In this play, a woman is suspected of murdering her husband, and the men try to understand her. For example, women were confined to the home, and their contributions were overlooked and devalued. Truth, perception, and value are themes in this drama. The play’s title emphasizes that women’s concerns are often ignored as minor, while men handle the “real labor.”
The neighbor, Mr. Hale, recounts his knowledge of Mr. Wright’s murder. En route, Mr. Hale sought to convince his neighbor to install a phone so they could all benefit, and Mr. Wright was tough to sell since he refused to put one up. So Mr. Hale intended to go to Mr. Wright’s residence and propose to him in front of Mrs. Wright.
No one answered the door when Mr. Hale knocked. He kept hitting till he heard an inside voice invite him in. A disheveled Mrs. Wright in her rocking chair was unaware of his presence until he asked to see Mr. Wright. He’s hidden. That day she revealed his death. She said a neck rope; he wondered how. Mr. Hale inquired whither, to which she pointed upstairs as though
He ran upstairs and discovered Mr. Wright’s body as Mrs. Wright described it when they display the suspects with their wives. The guys are there to practice law, while the ladies bring personal goods to Mrs. Wright.
The man who spoke to Mrs. Wright stated she is worried about her preserving jars breaking due to the cold. Isn’t that a frozen fruit jar on the kitchen shelf? Womanly worrying about trivialities is a thing. Mrs. Wright was worried about her preservers since she worked hard for them and her husband allowed her. Her husband made her quit choir.
The two ladies in the room become closer as the county attorney moves about the kitchen making derogatory remarks about their kitchen. Not because they knew Mrs. Wright, but because they understand farm life.
Despite their protests, women see things that men do not. For example, they observe Mrs. Wright having bread laid, suggesting her preparations. They remember Minnie Foster’s miserable life, undoubtedly caused by her husband’s unwise choices. They don’t believe she displayed any signs of fury or sudden acute emotion when she was worried about her preserves and apron.
While in jail, the males reportedly “sneak” around her house, criticizing her housekeeping skills and claiming she didn’t have time to clean.
The men giggle as the women study Mrs. Wright’s quilting design. The boys are unaware that the quilt includes critical evidence. In one portion of the quilt, Mrs. Wright wasn’t being her usual fastidious self, and she was having problems stitching at the moment.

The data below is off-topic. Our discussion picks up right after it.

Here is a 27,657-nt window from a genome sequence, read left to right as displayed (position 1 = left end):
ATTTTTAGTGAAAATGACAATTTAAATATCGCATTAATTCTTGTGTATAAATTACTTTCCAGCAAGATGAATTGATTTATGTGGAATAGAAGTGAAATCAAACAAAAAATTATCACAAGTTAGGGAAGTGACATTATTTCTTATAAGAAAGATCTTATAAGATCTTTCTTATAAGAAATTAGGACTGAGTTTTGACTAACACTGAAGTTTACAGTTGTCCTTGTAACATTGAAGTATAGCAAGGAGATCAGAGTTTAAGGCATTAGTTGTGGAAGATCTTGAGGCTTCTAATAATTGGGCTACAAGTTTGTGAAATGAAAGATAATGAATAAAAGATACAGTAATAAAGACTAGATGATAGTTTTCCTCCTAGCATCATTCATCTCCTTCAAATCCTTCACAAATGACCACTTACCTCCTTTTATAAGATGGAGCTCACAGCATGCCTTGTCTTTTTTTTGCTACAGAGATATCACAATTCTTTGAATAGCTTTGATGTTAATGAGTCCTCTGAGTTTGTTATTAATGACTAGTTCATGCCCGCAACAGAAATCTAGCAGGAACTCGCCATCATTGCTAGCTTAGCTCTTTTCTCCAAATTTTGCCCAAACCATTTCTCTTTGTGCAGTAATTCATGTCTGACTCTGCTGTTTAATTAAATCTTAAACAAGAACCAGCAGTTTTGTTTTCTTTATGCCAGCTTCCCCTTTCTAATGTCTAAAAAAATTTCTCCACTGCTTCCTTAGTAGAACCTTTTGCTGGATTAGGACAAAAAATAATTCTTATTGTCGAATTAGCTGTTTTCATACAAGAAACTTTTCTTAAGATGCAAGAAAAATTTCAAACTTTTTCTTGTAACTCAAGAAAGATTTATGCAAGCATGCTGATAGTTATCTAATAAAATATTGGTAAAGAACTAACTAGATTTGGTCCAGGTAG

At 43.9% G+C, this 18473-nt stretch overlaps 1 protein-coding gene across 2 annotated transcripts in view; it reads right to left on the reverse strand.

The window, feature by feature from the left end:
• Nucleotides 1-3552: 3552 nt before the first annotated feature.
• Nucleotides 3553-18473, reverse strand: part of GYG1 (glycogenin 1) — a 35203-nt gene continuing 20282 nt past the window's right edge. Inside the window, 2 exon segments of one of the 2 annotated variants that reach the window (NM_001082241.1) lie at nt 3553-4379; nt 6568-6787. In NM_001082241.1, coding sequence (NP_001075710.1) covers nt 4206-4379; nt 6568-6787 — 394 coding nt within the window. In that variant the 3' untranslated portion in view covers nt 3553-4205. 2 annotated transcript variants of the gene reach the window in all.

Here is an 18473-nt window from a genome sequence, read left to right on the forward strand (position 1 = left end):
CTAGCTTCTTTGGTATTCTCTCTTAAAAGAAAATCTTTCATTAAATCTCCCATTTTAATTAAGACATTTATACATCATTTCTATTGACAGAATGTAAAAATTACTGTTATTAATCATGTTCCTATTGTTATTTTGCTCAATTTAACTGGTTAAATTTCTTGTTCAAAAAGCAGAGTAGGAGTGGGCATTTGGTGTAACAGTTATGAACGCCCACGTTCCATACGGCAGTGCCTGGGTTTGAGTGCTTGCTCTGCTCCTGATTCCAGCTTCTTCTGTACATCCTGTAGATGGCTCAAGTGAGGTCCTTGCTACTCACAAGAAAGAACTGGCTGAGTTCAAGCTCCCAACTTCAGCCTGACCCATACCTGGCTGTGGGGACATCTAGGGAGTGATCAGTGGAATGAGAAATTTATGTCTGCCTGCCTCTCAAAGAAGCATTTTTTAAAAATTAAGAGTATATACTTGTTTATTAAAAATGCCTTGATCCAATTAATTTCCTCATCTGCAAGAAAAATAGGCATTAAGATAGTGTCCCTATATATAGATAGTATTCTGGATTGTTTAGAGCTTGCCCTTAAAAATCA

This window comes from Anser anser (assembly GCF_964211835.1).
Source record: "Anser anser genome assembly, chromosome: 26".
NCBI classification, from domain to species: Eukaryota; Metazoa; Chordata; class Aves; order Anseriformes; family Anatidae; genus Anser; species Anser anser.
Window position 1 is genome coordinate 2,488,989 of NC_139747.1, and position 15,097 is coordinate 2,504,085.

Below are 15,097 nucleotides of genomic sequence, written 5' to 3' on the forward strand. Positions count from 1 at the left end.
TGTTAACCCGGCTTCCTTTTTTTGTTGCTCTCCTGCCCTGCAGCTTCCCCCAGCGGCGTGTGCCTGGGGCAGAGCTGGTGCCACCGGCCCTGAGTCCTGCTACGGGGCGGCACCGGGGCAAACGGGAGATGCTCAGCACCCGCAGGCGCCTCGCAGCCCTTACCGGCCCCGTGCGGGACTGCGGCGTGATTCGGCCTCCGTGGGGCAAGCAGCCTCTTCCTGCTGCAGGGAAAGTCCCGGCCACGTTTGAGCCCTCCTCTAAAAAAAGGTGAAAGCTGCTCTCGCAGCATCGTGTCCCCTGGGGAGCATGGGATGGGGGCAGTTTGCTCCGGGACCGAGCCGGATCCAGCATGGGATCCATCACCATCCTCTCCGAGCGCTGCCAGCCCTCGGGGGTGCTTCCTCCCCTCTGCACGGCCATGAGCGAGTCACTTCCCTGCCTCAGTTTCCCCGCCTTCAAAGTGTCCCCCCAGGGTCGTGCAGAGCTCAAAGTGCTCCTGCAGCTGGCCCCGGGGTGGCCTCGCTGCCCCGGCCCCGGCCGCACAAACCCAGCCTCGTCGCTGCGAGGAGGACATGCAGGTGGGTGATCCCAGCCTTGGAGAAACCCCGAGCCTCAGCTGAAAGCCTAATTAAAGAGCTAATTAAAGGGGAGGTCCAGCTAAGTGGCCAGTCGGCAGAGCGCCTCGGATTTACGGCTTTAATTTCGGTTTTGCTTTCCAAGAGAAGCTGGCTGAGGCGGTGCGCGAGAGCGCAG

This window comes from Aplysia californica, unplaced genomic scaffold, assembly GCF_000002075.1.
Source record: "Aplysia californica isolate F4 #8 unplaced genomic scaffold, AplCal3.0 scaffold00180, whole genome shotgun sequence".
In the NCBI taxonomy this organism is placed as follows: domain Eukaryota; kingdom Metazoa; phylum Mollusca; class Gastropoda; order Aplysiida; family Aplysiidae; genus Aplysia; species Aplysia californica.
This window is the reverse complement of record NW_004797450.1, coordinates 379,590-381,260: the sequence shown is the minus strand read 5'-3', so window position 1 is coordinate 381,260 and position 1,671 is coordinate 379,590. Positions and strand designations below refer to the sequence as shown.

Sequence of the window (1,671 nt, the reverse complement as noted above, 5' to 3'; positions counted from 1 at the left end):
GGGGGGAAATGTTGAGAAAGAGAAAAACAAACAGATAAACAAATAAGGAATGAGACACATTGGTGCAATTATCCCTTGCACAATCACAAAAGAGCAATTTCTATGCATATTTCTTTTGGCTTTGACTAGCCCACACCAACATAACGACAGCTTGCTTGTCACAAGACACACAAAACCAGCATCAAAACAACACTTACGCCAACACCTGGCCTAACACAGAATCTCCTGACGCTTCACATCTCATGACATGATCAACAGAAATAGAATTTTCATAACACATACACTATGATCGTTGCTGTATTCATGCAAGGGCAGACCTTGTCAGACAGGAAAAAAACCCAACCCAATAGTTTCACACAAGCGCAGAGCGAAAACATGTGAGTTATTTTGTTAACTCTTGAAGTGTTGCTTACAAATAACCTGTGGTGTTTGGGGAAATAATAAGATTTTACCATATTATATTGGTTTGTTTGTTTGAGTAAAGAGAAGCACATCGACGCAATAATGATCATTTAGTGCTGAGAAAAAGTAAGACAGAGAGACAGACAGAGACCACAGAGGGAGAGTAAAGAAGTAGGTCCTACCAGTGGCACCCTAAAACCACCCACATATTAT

The men’s intentions are trusted, and Mrs. Hale enhances the stitching. The two ladies arrive near a birdcage that looks brutally opened. They remember someone selling canaries but not having a bird or a cat that could have gotten to it. They remember Minnie Foster used to sing like a beautiful bird before she married.
The women discussed Mrs. Wright’s loneliness without children and a husband who was always working and bad company when home.
So they’re getting the quilt and looking for scissors and a box. They find a bird with a broken neck, as if strangled, indicating Mrs. Wright killed her husband after he slaughtered her pet. Men and women benefit from women’s expertise.
The County Attorney sneers. An attorney wonders if a cat got the bird, and they claim it did. Mr. Wright is the cat.
Because the men don’t expect the women to help, they can hide Mrs. Wright’s motive.
The ladies feel bad for not visiting Minnie and taking the bird’s box home. Less than a minute later, the boys come and claim Mrs. Wright wanted to knot it, knowing she killed her husband, but they had
I believe Mrs. Wright went insane after her emotionally abusive husband pushed her too far. She killed her husband the way he had been steadily killing her for years and also killed her canary. She is psychotic, and she was emotionless, gave one-word responses, and showed signs of distress.
Author: David jones (Essay Help Expert)